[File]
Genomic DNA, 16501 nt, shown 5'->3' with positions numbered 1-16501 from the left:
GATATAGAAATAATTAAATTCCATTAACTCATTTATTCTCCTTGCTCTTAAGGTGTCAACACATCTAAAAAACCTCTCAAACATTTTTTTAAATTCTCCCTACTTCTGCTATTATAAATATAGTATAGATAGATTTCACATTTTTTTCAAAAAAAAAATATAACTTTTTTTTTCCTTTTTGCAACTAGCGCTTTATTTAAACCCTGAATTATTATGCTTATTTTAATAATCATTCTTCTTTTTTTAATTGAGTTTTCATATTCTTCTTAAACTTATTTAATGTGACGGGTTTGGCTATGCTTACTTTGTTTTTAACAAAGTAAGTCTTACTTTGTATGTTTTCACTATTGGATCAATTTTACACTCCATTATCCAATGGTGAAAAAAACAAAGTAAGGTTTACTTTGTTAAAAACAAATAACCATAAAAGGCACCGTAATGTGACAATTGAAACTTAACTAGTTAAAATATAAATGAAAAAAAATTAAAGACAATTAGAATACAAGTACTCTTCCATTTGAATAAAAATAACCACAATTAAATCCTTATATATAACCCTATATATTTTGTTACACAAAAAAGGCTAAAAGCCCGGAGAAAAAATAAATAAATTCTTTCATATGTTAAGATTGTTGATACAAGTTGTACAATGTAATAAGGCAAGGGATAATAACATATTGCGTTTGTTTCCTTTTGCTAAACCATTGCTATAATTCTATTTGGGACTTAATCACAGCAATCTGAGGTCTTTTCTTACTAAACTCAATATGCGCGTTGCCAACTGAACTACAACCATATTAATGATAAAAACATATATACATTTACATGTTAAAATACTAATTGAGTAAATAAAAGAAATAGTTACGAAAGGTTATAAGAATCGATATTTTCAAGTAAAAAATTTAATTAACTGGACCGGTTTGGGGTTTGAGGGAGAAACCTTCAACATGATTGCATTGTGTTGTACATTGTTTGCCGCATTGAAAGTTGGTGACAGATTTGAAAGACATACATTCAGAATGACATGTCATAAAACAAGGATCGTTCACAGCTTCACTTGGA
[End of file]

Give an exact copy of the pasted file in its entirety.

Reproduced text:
Genomic DNA, 16501 nt, shown 5'->3' with positions numbered 1-16501 from the left:
GATATAGAAATAATTAAATTCCATTAACTCATTTATTCTCCTTGCTCTTAAGGTGTCAACACATCTAAAAAACCTCTCAAACATTTTTTTAAATTCTCCCTACTTCTGCTATTATAAATATAGTATAGATAGATTTCACATTTTTTTCAAAAAAAAAATATAACTTTTTTTTTCCTTTTTGCAACTAGCGCTTTATTTAAACCCTGAATTATTATGCTTATTTTAATAATCATTCTTCTTTTTTTAATTGAGTTTTCATATTCTTCTTAAACTTATTTAATGTGACGGGTTTGGCTATGCTTACTTTGTTTTTAACAAAGTAAGTCTTACTTTGTATGTTTTCACTATTGGATCAATTTTACACTCCATTATCCAATGGTGAAAAAAACAAAGTAAGGTTTACTTTGTTAAAAACAAATAACCATAAAAGGCACCGTAATGTGACAATTGAAACTTAACTAGTTAAAATATAAATGAAAAAAAATTAAAGACAATTAGAATACAAGTACTCTTCCATTTGAATAAAAATAACCACAATTAAATCCTTATATATAACCCTATATATTTTGTTACACAAAAAAGGCTAAAAGCCCGGAGAAAAAATAAATAAATTCTTTCATATGTTAAGATTGTTGATACAAGTTGTACAATGTAATAAGGCAAGGGATAATAACATATTGCGTTTGTTTCCTTTTGCTAAACCATTGCTATAATTCTATTTGGGACTTAATCACAGCAATCTGAGGTCTTTTCTTACTAAACTCAATATGCGCGTTGCCAACTGAACTACAACCATATTAATGATAAAAACATATATACATTTACATGTTAAAATACTAATTGAGTAAATAAAAGAAATAGTTACGAAAGGTTATAAGAATCGATATTTTCAAGTAAAAAATTTAATTAACTGGACCGGTTTGGGGTTTGAGGGAGAAACCTTCAACATGATTGCATTGTGTTGTACATTGTTTGCCGCATTGAAAGTTGGTGACAGATTTGAAAGACATACATTCAGAATGACATGTCATAAAACAAGGATCGTTCACAGCTTCACTTGGA